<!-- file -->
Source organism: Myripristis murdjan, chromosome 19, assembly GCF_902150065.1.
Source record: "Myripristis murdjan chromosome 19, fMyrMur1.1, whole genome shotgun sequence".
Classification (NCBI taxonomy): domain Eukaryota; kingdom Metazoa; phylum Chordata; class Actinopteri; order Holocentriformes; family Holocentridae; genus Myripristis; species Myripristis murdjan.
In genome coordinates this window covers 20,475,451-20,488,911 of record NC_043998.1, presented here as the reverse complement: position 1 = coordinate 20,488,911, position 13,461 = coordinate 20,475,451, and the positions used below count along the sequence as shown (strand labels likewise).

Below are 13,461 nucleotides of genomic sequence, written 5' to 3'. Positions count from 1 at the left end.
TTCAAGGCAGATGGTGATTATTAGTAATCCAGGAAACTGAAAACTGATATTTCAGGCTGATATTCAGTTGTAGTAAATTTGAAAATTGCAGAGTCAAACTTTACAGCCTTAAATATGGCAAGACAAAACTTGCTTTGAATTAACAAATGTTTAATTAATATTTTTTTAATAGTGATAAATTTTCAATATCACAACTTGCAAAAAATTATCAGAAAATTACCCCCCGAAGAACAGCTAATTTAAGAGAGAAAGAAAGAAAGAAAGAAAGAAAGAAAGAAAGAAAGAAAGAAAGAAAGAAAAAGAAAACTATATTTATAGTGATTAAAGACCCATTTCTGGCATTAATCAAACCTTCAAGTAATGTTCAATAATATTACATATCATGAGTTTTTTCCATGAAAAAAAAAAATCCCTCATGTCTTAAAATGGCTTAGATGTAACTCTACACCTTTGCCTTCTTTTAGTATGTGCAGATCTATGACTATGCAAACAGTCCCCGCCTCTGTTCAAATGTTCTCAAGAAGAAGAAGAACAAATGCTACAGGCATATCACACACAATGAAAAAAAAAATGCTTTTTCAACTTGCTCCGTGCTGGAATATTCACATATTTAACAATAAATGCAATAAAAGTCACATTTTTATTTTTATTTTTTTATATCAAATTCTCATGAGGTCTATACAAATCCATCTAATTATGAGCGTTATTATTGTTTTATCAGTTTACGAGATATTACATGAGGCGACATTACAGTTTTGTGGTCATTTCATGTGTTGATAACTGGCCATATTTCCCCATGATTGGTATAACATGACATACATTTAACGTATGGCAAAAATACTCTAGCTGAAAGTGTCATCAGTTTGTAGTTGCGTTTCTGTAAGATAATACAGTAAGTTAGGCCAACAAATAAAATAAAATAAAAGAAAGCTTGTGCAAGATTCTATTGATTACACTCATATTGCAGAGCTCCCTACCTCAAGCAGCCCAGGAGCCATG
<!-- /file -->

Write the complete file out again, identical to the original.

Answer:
Source organism: Myripristis murdjan, chromosome 19, assembly GCF_902150065.1.
Source record: "Myripristis murdjan chromosome 19, fMyrMur1.1, whole genome shotgun sequence".
Classification (NCBI taxonomy): domain Eukaryota; kingdom Metazoa; phylum Chordata; class Actinopteri; order Holocentriformes; family Holocentridae; genus Myripristis; species Myripristis murdjan.
In genome coordinates this window covers 20,475,451-20,488,911 of record NC_043998.1, presented here as the reverse complement: position 1 = coordinate 20,488,911, position 13,461 = coordinate 20,475,451, and the positions used below count along the sequence as shown (strand labels likewise).

Below are 13,461 nucleotides of genomic sequence, written 5' to 3'. Positions count from 1 at the left end.
TTCAAGGCAGATGGTGATTATTAGTAATCCAGGAAACTGAAAACTGATATTTCAGGCTGATATTCAGTTGTAGTAAATTTGAAAATTGCAGAGTCAAACTTTACAGCCTTAAATATGGCAAGACAAAACTTGCTTTGAATTAACAAATGTTTAATTAATATTTTTTTAATAGTGATAAATTTTCAATATCACAACTTGCAAAAAATTATCAGAAAATTACCCCCCGAAGAACAGCTAATTTAAGAGAGAAAGAAAGAAAGAAAGAAAGAAAGAAAGAAAGAAAGAAAGAAAGAAAGAAAAAGAAAACTATATTTATAGTGATTAAAGACCCATTTCTGGCATTAATCAAACCTTCAAGTAATGTTCAATAATATTACATATCATGAGTTTTTTCCATGAAAAAAAAAAATCCCTCATGTCTTAAAATGGCTTAGATGTAACTCTACACCTTTGCCTTCTTTTAGTATGTGCAGATCTATGACTATGCAAACAGTCCCCGCCTCTGTTCAAATGTTCTCAAGAAGAAGAAGAACAAATGCTACAGGCATATCACACACAATGAAAAAAAAAATGCTTTTTCAACTTGCTCCGTGCTGGAATATTCACATATTTAACAATAAATGCAATAAAAGTCACATTTTTATTTTTATTTTTTTATATCAAATTCTCATGAGGTCTATACAAATCCATCTAATTATGAGCGTTATTATTGTTTTATCAGTTTACGAGATATTACATGAGGCGACATTACAGTTTTGTGGTCATTTCATGTGTTGATAACTGGCCATATTTCCCCATGATTGGTATAACATGACATACATTTAACGTATGGCAAAAATACTCTAGCTGAAAGTGTCATCAGTTTGTAGTTGCGTTTCTGTAAGATAATACAGTAAGTTAGGCCAACAAATAAAATAAAATAAAAGAAAGCTTGTGCAAGATTCTATTGATTACACTCATATTGCAGAGCTCCCTACCTCAAGCAGCCCAGGAGCCATG